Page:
In my next post, I will review the comments from the admissions personnel from Rider University, Fordham University, and The College of NJ (TCNJ).
What gender issues are colleges facing?
How should high school students spend their summer?
What is the role of the interview in the admissions decision?
How are you using social media?
What’s happening with Spring admits?
The panel of admissions personnel at the Higher Education Consultants Association Conference discussed “What intangible factors make a student stand out?”
Chris Hooker-Haring, Dean of Admissions and Financial Aid at Muhlenberg College, valued energy, sustained commitment, intellectual curiosity, and authenticity.
Lou Hirsch, Director of Admissions at the University of Delaware, indicated that he didn’t expect applicants to be Olympic Gold Medalists. He wanted to know who the student is and how did he get that way. He wants to learn how the student’s activities shaped them. When the letters of recommendation and student’s essays mesh, he found it compelling.
Mark Spencer, Director of Admissions at Brandeis University, said that admissions officers sometimes have a bias. If the admissions officer feels connected to the student because of their story, that student had an advantage.
Brian Estrada, Director of Admissions at Dartmouth College, talked about valuing students who are open to learning from others, as well as students who others can learn from. Dartmouth College considers moral development and peer recommendations.
Courtney McAnuff, Vice President of Enrollment Management at Rutgers University, said the Rutgers admissions office does not see race, gender or high school when evaluating applications. Rutgers University is concerned about how students work with diverse situations and want to have a well-rounded class.
What intangible factors do you think make a student stand out?
I attended the Higher Education Consultants Association Conference this week. Here’s what’s happening in college admissions, according to key admissions personnel who participated in a panel entitled “College Trends and Hot Topics: Admissions 2012.”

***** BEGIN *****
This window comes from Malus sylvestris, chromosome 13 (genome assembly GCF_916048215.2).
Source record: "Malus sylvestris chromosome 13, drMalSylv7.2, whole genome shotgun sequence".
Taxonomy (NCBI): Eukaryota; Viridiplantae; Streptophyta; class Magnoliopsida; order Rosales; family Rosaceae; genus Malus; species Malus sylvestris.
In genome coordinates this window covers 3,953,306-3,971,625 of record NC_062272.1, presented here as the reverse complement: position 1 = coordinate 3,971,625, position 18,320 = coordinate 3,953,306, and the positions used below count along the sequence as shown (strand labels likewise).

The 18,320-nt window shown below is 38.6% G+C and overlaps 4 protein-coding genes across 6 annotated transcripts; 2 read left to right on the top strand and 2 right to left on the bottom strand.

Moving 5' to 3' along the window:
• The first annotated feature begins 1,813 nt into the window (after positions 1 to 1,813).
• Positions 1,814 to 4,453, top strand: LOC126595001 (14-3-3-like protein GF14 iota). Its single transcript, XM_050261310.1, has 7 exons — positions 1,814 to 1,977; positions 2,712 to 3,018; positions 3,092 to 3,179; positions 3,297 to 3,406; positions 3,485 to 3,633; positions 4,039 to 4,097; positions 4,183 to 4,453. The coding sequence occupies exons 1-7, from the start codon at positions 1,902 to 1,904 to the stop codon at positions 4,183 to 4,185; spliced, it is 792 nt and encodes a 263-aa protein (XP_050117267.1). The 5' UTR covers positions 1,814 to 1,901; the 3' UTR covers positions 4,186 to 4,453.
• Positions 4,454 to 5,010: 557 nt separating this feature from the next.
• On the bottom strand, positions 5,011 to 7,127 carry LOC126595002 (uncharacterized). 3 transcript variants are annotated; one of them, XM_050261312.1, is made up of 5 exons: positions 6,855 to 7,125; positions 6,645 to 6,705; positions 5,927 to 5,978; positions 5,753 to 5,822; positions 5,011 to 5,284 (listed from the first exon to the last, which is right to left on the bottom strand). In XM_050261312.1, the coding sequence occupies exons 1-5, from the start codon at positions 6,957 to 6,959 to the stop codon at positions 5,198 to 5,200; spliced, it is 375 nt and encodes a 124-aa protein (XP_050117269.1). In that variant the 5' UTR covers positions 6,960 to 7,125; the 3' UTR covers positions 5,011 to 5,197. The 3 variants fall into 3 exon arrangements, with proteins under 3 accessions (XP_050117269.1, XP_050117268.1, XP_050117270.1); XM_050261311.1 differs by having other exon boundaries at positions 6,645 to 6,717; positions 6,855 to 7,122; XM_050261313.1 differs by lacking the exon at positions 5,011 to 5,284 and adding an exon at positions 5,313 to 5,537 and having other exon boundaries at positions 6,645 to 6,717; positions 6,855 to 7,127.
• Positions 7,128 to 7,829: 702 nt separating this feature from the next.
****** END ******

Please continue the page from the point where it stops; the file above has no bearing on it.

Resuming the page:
Courtney McAnuff, Vice President of Enrollment Management for Rutgers University indicated that he was looking at a proposal to merge UMDNJ with Rutgers, which now seems likely. He was also looking into the merger of Rowan and Rutgers Camden. The size of the Rutgers freshmen class will be reduced for the next three years, because retention is up.
Brian Estrada, Director of Admissions at Dartmouth College said, with the April nomination of their college president to lead the World Bank, Dartmouth is looking for a new college president. This year Dartmouth had 23,000 applicants and accepted 2200 of them. 1104 students will be attending, and Dartmouth may accept 5 more students from the wait list.
Mark Spencer, Director of Admissions at Brandeis University said parents are becoming more concerned about college costs. This year a lower percent of students stayed on the wait list and a lower percent of students are accepting a spot off of the wait list.
Lou Hirsch, Director of Admissions at the University of Delaware indicated that his school had the same situation with the wait list as Brandeis. Parents seemed more concerned with college cost and “have gotten over if their child doesn’t get into their first choice school.”
Chris Hooker-Haring, Dean of Admissions and Financial Aid at Muhlenberg College told the independent counselors that Muhlenberg had over 5000 applicants this year. They admitted about 50% of their incoming class through Early Decision. It took longer to get to their target class size this spring and there were more conversations with parents about money and value.
In a future blog post, I will cover the panel’s input on college essays, gender imbalance at college, how high school students should spend the summer, college interviews, college use of social media, and spring admits.
At the NJACAC meeting, the following colleges shared some “new” information: